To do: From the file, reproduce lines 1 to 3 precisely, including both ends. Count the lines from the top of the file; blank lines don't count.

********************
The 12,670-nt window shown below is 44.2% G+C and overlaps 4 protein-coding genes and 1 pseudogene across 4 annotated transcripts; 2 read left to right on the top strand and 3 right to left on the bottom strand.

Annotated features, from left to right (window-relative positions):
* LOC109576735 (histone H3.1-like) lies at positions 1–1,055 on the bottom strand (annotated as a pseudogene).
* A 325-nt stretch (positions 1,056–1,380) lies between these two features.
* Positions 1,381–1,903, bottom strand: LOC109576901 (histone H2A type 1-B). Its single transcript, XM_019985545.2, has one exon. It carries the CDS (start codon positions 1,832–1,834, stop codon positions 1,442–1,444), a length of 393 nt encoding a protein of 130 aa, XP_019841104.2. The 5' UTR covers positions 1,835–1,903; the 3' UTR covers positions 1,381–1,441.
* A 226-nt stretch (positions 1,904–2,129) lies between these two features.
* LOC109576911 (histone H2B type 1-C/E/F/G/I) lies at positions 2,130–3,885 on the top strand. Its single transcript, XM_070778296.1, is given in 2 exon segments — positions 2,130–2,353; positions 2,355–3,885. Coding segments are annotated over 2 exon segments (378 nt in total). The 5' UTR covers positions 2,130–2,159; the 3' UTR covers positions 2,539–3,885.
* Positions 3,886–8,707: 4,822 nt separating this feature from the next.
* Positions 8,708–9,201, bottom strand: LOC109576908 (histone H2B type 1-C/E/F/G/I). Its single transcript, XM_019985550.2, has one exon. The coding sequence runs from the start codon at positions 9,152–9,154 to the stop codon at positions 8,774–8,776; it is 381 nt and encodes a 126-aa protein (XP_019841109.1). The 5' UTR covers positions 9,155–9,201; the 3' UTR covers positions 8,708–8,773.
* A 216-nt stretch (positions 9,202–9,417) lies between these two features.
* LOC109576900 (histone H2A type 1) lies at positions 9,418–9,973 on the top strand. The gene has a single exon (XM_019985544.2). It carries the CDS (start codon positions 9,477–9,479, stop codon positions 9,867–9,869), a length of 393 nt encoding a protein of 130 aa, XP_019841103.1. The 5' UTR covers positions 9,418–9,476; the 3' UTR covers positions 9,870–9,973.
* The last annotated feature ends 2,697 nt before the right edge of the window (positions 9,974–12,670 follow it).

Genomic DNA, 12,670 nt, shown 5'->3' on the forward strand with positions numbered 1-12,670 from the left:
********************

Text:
The 12,670-nt window shown below is 44.2% G+C and overlaps 4 protein-coding genes and 1 pseudogene across 4 annotated transcripts; 2 read left to right on the top strand and 3 right to left on the bottom strand.

Annotated features, from left to right (window-relative positions):
* LOC109576735 (histone H3.1-like) lies at positions 1–1,055 on the bottom strand (annotated as a pseudogene).